The two rotary vacuum dryers and the equipment that went along with them were manufactured by Pennwalt and delivered to Daitom's plant in early May 1977. For the reason that there had been no construction of Daitom's plant, the crated equipment was not immediately installed. Instead, it was stored outside in crates. On June 15, 1978, the dryers were finally installed and first operated by Daitom. Daitom notified Pennwalt of serious problems with the operation of the dryers on June 17, 1978.
Daitom's contention was that the dryers suffered from two severe defects: 1) they were delivered with misaligned agitator blades causing a scraping and damaging of the dryer interiors and an uneven distribution of the products being dried; and 2) they were undersized necessitating an overloading of the dryers and a "lumping up" of the product rendering it unsuitable for further use. Pennwalt's repair personnel visited the Daitom plant to investigate the alleged operating difficulties, but Daitom contends the dryers were not repaired and have never performed as required under the specifications and as represented by Pennwalt. This was the basis for the lawsuit.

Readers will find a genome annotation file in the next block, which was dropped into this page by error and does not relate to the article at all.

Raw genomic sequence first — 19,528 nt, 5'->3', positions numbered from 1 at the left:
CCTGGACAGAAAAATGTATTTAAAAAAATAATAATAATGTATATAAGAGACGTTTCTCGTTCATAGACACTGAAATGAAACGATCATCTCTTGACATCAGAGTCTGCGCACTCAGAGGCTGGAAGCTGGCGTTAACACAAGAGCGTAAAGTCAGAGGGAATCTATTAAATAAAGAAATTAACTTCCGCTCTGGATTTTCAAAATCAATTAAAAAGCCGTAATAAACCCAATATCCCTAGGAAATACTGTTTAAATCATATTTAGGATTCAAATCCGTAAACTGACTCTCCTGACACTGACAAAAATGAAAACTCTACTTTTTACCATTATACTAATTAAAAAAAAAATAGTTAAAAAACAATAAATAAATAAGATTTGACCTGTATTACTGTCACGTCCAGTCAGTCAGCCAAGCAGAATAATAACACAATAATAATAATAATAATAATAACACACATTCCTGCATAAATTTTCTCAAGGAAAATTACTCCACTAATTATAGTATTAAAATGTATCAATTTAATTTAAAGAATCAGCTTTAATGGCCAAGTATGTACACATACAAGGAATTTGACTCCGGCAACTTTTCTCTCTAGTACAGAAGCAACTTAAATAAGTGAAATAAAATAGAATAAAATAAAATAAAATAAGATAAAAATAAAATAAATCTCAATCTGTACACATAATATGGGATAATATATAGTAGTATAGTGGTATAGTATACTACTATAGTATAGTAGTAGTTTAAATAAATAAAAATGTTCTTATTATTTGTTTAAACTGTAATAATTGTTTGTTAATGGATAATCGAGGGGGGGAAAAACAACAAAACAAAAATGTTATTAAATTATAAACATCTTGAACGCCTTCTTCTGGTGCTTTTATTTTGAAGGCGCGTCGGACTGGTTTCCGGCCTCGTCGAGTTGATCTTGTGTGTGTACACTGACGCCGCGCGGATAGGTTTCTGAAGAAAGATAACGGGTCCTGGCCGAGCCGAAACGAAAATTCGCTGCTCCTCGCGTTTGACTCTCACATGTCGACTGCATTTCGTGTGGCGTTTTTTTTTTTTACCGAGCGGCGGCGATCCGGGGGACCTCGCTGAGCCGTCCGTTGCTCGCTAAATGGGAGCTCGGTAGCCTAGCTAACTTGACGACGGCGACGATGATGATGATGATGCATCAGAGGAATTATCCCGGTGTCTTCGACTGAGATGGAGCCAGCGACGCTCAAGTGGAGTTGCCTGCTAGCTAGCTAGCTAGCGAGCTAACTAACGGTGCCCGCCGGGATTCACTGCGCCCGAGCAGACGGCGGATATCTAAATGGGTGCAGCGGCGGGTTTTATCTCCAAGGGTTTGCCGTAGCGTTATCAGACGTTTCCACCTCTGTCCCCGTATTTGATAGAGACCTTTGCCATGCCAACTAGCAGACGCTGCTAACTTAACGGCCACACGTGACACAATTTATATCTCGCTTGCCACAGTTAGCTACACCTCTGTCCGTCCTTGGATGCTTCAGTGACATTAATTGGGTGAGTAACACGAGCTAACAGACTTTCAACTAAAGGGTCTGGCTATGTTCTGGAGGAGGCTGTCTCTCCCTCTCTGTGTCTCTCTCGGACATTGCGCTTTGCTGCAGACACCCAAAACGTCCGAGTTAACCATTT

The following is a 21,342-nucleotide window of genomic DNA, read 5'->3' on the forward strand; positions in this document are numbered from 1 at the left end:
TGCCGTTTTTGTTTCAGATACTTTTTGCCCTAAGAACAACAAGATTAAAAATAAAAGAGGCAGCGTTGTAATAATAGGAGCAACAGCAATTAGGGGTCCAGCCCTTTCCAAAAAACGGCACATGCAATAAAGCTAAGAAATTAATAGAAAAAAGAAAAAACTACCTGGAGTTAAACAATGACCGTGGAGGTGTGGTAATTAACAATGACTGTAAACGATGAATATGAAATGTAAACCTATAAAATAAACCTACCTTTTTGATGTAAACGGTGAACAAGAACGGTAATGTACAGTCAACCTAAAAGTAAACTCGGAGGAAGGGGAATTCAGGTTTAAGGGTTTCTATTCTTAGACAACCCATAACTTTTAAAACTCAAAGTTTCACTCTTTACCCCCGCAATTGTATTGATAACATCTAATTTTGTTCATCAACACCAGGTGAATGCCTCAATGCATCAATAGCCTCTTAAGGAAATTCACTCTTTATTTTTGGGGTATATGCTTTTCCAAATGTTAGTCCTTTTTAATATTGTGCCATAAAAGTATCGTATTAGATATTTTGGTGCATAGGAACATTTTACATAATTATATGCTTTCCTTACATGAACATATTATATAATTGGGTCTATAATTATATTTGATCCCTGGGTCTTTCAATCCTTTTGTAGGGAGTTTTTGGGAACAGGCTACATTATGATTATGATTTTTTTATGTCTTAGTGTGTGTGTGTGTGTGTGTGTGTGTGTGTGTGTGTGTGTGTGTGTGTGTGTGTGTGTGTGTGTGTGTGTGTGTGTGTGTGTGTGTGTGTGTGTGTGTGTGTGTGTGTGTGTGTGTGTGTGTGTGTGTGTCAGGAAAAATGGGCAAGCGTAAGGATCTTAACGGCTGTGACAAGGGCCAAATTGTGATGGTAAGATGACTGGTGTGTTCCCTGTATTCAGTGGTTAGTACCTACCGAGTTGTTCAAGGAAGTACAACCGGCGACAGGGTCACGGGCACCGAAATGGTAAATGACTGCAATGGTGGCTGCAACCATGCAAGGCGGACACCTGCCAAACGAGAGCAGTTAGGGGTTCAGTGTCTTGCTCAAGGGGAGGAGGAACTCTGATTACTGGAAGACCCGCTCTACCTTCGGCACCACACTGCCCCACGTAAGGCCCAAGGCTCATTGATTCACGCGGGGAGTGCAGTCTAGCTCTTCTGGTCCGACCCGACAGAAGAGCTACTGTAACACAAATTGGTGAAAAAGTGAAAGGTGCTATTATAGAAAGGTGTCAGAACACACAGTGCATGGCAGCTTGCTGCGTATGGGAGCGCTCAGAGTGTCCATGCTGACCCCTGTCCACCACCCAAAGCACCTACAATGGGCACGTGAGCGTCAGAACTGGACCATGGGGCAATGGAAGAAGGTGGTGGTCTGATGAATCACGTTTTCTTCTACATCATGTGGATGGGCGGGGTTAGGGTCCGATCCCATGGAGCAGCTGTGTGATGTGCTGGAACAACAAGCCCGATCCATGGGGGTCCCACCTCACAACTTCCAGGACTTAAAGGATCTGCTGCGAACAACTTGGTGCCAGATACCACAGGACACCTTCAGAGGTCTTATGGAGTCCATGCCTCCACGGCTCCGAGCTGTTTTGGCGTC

This suit was brought in federal court on March 7, 1980, after Pennwalt's alleged failure to correct the difficulties with the dryers. On Pennwalt's motion, the district court granted summary judgment against Daitom on all three counts of its complaint. The court dismissed Counts I and II after applying section 2-207 of the Uniform Commercial Code (U.C.C.) and finding that Daitom's breach of warranties claims were barred by the one-year period of limitations specified in Pennwalt's proposal. The court further concluded that alleged damages in Count III for the negligent design and manufacture of the dryers were not available in tort; the sole remedy being in an action for breach of warranties which here was barred by the period of limitations. Consequently, summary judgment was granted against Daitom. Daitom's subsequent motion for reconsideration was denied by the district court on June 3, 1982, and following that, this appeal took place.